The comic, recently legitimized through the graphic novel phenomenon while remaining anchored in popular culture, can provide unique insights into issues surrounding authorship. Although comics scholarship has explored autobiographical comics and the strategies for self-fashioning of individual canonized comics artists and writers, the complex and mutating concept of comic book authorship remains by and large overlooked.
Analyses of the changing notions of authorship, their contextualization and implications – aesthetic, political, economic – across different comics genres and formats can provide answers to key questions, such as:
- How do different techniques and styles mold conceptions of the author?
- Who is the author in large franchises and studio collaborations?
- What are the claims to authorship of vital but often overlooked mediators such as letterers and inkers?
- How do conceptions of authorship vary with publishing format (serial comic book, graphic novel, syndicated comic strip, self-published fanzine)?
In this special issue dedicated to comics, the open-access journal Authorship seeks to specify the range and potential of the terrain covered by comics and authorship through bringing together papers on the following, broad aspects:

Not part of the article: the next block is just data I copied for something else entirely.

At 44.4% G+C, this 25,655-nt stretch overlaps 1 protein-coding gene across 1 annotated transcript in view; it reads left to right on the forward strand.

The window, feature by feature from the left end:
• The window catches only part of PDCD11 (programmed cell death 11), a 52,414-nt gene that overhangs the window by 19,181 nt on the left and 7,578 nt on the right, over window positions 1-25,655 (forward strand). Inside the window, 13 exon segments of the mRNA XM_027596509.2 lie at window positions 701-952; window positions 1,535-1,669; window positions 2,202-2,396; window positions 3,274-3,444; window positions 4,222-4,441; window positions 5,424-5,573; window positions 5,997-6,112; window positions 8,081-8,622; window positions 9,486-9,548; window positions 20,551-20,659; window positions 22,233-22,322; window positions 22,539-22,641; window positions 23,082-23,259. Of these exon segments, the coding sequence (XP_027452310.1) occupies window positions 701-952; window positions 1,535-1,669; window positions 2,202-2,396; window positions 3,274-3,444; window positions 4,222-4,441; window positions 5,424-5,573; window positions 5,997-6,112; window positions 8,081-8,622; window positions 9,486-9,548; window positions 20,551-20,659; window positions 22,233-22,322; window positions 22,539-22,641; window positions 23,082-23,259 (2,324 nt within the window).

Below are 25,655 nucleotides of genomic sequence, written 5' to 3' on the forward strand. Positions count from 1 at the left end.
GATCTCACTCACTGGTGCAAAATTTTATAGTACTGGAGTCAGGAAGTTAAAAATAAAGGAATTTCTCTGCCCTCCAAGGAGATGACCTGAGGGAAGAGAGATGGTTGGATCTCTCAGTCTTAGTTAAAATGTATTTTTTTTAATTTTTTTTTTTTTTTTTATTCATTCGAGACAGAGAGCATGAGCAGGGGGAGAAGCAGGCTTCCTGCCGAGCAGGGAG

- Roles encompassed by the notion of authorship in comics (writer, artist, letterer, inker, penciller)
- Differences in constructions of authorship across formats, genres, cultures and history
- Self-creation of author (and auteur) personas through paratextual elements
- Self-reflection on authorship in comics, cartoons and graphic novels
- Issues of authorship raised by adaptations of comics in other media such as novels, television, and films.
Please send articles (ca. 5000 words) to Maaheen Ahmed (email@example.com) by 31 August 2017. The issue will be published in December 2017.
Author guidelines can be consulted here (but please send submissions via e-mail to the address mentioned above).